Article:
With some good progress being made in recent years towards positive portrayals of LGBT+ characters in television, it is perhaps worth looking back at one of the first lesbian relationships to be portrayed positively on TV – that of Willow and Tara from Buffy the Vampire Slayer.
Willow’s relationship with Tara was, at the time, revolutionary. In general, lesbian relationships on TV in the 90s were restricted to a sub-genre known as the ‘lesbian kiss episode’. Generally in these episodes, either two minor characters would be revealed as lesbians and never appear again, or a seemingly straight woman would kiss another woman and it would never be addressed again. The trope was widely used both for comic relief and as something to advertise for a ratings boost.
As such, Willow and Tara’s relationship was forced to remain subtle from the get go, with their affection for one another being expressed only through hints, words, and the occasional embrace. Their first on-screen kiss happened mid way through Season Five, by which point the two characters had been together for an entire season. The kiss itself almost didn’t happen. According to Joss Whedon, executives from WB were concerned at the number of gay characters appearing on the network in shows such as Dawson’s Creek and asked if the kiss was necessary. Whedon responded by threatening to leave the show if they refused to allow the kiss.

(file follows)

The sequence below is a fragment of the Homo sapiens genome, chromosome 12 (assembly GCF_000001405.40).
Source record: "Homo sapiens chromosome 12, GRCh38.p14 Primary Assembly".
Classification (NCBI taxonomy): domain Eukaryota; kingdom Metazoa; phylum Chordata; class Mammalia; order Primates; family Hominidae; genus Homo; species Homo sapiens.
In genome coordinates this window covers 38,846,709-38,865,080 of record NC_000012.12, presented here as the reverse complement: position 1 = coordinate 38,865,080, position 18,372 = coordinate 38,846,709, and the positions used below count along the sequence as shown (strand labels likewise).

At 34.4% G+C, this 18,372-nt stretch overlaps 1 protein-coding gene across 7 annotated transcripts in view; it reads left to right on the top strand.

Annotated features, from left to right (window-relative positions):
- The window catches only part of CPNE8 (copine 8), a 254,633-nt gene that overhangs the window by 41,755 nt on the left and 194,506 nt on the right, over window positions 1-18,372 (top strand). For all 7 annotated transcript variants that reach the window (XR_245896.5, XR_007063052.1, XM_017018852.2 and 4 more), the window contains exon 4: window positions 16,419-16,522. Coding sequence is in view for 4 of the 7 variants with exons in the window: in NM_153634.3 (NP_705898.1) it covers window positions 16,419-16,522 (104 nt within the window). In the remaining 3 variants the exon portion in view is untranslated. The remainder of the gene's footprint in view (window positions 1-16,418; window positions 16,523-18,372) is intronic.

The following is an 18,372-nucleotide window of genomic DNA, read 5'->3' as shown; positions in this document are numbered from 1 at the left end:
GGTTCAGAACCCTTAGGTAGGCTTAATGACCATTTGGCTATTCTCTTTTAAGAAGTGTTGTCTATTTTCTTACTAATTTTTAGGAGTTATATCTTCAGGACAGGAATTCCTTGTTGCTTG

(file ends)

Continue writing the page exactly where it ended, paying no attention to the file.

Importantly, Willow and Tara’s first kiss does not fall into the category of ‘lesbian kiss episode’. During the heartbreaking and critically acclaimed episode ‘The Body’, an episode dealing with grief over the death of a loved one, there is a moment where Willow breaks down after realising that she has nothing suitable to wear to the funeral. Tara rushes in and comforts her, and for the first time on screen, they kiss. It isn’t sexy or funny and it wasn’t simply shoved into the episode to attract viewers.
Rather, the kiss was a result of two people who deeply love each other taking comfort in one another during a time of mourning. It was treated how it should be: as the most natural thing in the world. There is nothing quite as simple or pure as two people in love, regardless of their gender.
Ultimately, what made this relationship so special and important was that Tara was more than just a plot device introduced to reveal Willow’s sexuality and to boost ratings; she was a fleshed out character with flaws, motivations, beliefs, and desires of her own. Their relationship, while at first kept in the realm of subtext, was allowed to grow naturally just as any other relationship would, and as a result it never once felt forced or cheap.
Image: Raven Underwood via Wikimedia Commons